In many ways, China has been described as a police state. Considering the direction which their technological advances have taken the country, there’s a touch of Orwellian despair in the air. Perhaps an even bigger brother than what George Orwell’s 1984 could even conjure. The country is maintaining a steady increase of state surveillance, which is managed through the social credit score, an incentive from the Communist Party of China that rewards “good behavior.”
Or take for example the electrical vehicles that now give China’s government real time information on the car’s model, mileage, battery charge, and precise location.
As we speak, a gait recognition system is being developed by the Chinese firm Watrix, that allows cameras to recognize a person based on their silhouette and the way that they walk.
In their attempt to harness data and artificial intelligence, the Communist Party of China is creating a different type of policing that is even more capable of predicting and eliminating threats to the ruling party.
This can be seen in the government’s effort to haul thousands of minority ethnic communities to “vocational training centers” revealed to be re-education internment camps.
The Uyghur population are a Muslim minority concentrated in Xinjiang, located in the north-west region of China, who are facing repression from the Communist Party of China. Uyghurs, Kazakhs, and other ethnic minorities are being hauled into what China claims to be re-education camps designed to equip these groups with vocational skills. However, these re-education camps employ different tactics that facilitate political indoctrination.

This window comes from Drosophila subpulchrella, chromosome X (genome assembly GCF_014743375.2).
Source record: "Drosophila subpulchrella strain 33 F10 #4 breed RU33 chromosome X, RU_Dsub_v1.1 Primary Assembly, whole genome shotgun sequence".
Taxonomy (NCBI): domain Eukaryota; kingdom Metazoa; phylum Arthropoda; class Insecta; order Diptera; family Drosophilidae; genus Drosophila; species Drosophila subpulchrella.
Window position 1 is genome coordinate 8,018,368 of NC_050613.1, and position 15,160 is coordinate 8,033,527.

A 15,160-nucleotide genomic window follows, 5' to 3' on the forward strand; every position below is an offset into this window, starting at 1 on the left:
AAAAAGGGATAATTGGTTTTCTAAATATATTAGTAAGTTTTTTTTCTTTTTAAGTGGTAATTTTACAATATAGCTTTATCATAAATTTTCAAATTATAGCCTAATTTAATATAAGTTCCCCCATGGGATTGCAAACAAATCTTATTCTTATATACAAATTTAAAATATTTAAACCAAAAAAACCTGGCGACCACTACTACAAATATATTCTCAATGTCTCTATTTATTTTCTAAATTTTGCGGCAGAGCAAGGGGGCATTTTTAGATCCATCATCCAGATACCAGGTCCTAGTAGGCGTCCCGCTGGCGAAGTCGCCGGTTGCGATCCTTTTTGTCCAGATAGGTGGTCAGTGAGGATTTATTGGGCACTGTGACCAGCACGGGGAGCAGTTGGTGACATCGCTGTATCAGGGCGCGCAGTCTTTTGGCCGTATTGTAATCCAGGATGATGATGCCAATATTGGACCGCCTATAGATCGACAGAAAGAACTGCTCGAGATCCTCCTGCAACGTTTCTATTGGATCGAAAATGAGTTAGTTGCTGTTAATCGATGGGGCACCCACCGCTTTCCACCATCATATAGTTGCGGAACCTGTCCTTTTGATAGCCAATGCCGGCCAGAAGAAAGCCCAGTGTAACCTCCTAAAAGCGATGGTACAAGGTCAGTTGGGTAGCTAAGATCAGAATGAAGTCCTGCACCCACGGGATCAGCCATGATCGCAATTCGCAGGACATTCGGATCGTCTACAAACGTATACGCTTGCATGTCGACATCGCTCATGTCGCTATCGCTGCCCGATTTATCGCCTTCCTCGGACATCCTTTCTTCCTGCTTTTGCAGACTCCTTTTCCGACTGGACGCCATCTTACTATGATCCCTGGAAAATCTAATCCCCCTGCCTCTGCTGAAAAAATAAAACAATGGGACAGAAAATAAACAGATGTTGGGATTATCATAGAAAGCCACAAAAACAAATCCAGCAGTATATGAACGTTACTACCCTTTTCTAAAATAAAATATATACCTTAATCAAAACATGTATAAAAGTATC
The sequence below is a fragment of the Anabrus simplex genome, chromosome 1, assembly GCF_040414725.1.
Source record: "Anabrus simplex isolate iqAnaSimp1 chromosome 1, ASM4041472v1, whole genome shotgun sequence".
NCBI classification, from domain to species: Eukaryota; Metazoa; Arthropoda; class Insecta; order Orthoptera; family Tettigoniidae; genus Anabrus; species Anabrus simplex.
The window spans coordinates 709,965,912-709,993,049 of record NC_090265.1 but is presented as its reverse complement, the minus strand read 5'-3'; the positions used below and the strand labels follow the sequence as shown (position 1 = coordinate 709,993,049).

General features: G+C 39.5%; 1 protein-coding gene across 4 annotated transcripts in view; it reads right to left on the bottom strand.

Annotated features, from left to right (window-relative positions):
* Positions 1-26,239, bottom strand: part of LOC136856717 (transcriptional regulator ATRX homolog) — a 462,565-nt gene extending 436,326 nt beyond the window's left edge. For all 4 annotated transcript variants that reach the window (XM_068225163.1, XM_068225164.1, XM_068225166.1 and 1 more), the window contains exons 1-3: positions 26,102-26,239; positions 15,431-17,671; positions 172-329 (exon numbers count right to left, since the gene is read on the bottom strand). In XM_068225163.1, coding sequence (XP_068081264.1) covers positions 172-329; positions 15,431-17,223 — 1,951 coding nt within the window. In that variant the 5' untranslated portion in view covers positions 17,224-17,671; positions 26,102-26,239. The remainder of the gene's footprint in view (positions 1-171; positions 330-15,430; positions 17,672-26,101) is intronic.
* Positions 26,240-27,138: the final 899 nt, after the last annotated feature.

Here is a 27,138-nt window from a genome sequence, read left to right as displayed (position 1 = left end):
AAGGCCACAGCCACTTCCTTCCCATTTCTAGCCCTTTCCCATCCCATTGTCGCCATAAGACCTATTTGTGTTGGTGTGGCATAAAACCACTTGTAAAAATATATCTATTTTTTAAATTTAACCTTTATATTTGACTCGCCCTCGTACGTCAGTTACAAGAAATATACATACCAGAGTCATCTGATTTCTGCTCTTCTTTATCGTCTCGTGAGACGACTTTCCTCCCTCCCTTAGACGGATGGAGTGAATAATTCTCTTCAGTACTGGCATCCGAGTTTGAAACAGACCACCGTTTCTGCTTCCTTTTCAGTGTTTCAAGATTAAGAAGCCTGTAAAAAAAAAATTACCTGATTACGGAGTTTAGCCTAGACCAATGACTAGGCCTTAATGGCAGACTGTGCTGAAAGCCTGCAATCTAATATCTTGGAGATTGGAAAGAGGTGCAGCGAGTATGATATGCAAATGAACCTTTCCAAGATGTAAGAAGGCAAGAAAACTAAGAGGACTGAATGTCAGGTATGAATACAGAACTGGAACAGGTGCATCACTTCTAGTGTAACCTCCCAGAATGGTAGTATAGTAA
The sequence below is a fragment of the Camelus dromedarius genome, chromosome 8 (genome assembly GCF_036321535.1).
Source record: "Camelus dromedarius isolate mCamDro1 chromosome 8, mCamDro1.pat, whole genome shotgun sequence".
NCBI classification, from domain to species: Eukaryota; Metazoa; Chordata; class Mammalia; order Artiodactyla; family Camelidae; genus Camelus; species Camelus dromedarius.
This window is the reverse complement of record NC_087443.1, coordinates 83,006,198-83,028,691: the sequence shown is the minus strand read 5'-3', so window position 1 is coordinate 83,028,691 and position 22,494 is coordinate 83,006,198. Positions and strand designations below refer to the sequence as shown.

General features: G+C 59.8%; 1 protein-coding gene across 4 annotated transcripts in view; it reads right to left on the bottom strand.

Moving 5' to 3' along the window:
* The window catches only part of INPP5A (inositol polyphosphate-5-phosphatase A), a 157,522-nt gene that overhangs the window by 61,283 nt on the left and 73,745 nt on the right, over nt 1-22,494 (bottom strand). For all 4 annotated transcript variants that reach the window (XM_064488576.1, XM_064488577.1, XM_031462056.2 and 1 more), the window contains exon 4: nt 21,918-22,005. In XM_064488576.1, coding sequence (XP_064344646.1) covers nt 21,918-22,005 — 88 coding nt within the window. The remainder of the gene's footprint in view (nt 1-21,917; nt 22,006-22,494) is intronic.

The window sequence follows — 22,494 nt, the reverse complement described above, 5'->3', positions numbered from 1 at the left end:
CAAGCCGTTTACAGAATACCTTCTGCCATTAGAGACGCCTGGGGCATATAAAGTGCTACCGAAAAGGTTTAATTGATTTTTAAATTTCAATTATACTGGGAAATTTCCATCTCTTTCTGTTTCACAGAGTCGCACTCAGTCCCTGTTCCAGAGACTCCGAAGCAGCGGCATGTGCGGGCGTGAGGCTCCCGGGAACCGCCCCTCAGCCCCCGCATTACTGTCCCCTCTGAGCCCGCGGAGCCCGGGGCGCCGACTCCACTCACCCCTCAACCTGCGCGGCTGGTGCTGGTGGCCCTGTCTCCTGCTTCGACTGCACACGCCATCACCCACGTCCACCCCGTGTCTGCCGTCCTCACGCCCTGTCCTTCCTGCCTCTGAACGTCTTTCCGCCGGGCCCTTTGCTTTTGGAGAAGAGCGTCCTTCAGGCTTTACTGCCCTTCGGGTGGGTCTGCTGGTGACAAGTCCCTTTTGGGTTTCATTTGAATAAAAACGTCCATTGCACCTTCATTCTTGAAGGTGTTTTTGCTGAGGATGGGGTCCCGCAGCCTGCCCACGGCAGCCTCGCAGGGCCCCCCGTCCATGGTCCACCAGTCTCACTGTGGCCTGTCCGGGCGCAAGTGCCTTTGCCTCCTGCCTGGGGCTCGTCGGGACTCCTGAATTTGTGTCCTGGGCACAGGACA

In these camps, detainees are forced to learn Mandarin Chinese (Uyghurs and Kazakhs speak different languages), and learn patriotic songs that praise the Chinese communist party and its history. Detainees who fail to obey guards are punished by being forced to wear an iron suit, an outfit made of metal claws and rods, or have their hands and feet chained for days.
The goal of these internment camps is to promote the communist party’s agenda of creating a united China.
The controversy that revolves around this agenda is the pervasive threat to privacy, even though privacy and individualism aren’t a top priority to China compared to the West’s culture.
China’s government justifies these camps by claiming that they crack down on religious extremism, but what these camps cause is an erasure of cultural and political identity. Gaining a united China through the means of forced cultural and religious assimilation. A contradiction to these camps is the fact the Communist Party of China party has used these ethnic minorities to display a sense of diversity and flavor in the Han centered culture.
The narrative that is being understood here is that people can be different but not so different that the government cannot trust them.
The constant surveillance can go as far as having government mandated guards living with ethnic families to educate them about the Communist Party’s policies. What is being showcased is the pervasive indoctrination of marginalized peoples.